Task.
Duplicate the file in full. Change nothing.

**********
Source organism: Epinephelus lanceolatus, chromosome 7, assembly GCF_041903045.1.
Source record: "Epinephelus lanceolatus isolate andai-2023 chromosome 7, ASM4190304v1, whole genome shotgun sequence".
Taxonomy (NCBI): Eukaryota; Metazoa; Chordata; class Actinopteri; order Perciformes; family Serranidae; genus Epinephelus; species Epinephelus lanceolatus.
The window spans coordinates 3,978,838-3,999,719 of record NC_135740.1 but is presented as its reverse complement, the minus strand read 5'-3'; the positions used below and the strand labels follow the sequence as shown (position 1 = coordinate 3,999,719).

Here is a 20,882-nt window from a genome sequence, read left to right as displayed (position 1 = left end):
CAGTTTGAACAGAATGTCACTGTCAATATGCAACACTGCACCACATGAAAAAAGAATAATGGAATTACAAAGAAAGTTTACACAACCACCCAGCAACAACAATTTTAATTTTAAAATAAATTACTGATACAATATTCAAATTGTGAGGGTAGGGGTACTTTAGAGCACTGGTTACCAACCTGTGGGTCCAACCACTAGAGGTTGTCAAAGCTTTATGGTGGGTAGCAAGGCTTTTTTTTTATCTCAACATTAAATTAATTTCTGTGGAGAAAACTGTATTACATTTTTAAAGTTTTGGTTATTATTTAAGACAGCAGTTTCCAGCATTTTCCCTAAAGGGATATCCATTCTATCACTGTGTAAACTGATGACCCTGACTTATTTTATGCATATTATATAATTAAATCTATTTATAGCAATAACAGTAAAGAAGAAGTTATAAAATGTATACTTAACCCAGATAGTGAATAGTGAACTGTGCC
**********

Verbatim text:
Source organism: Epinephelus lanceolatus, chromosome 7, assembly GCF_041903045.1.
Source record: "Epinephelus lanceolatus isolate andai-2023 chromosome 7, ASM4190304v1, whole genome shotgun sequence".
Taxonomy (NCBI): Eukaryota; Metazoa; Chordata; class Actinopteri; order Perciformes; family Serranidae; genus Epinephelus; species Epinephelus lanceolatus.
The window spans coordinates 3,978,838-3,999,719 of record NC_135740.1 but is presented as its reverse complement, the minus strand read 5'-3'; the positions used below and the strand labels follow the sequence as shown (position 1 = coordinate 3,999,719).

Here is a 20,882-nt window from a genome sequence, read left to right as displayed (position 1 = left end):
CAGTTTGAACAGAATGTCACTGTCAATATGCAACACTGCACCACATGAAAAAAGAATAATGGAATTACAAAGAAAGTTTACACAACCACCCAGCAACAACAATTTTAATTTTAAAATAAATTACTGATACAATATTCAAATTGTGAGGGTAGGGGTACTTTAGAGCACTGGTTACCAACCTGTGGGTCCAACCACTAGAGGTTGTCAAAGCTTTATGGTGGGTAGCAAGGCTTTTTTTTTATCTCAACATTAAATTAATTTCTGTGGAGAAAACTGTATTACATTTTTAAAGTTTTGGTTATTATTTAAGACAGCAGTTTCCAGCATTTTCCCTAAAGGGATATCCATTCTATCACTGTGTAAACTGATGACCCTGACTTATTTTATGCATATTATATAATTAAATCTATTTATAGCAATAACAGTAAAGAAGAAGTTATAAAATGTATACTTAACCCAGATAGTGAATAGTGAACTGTGCC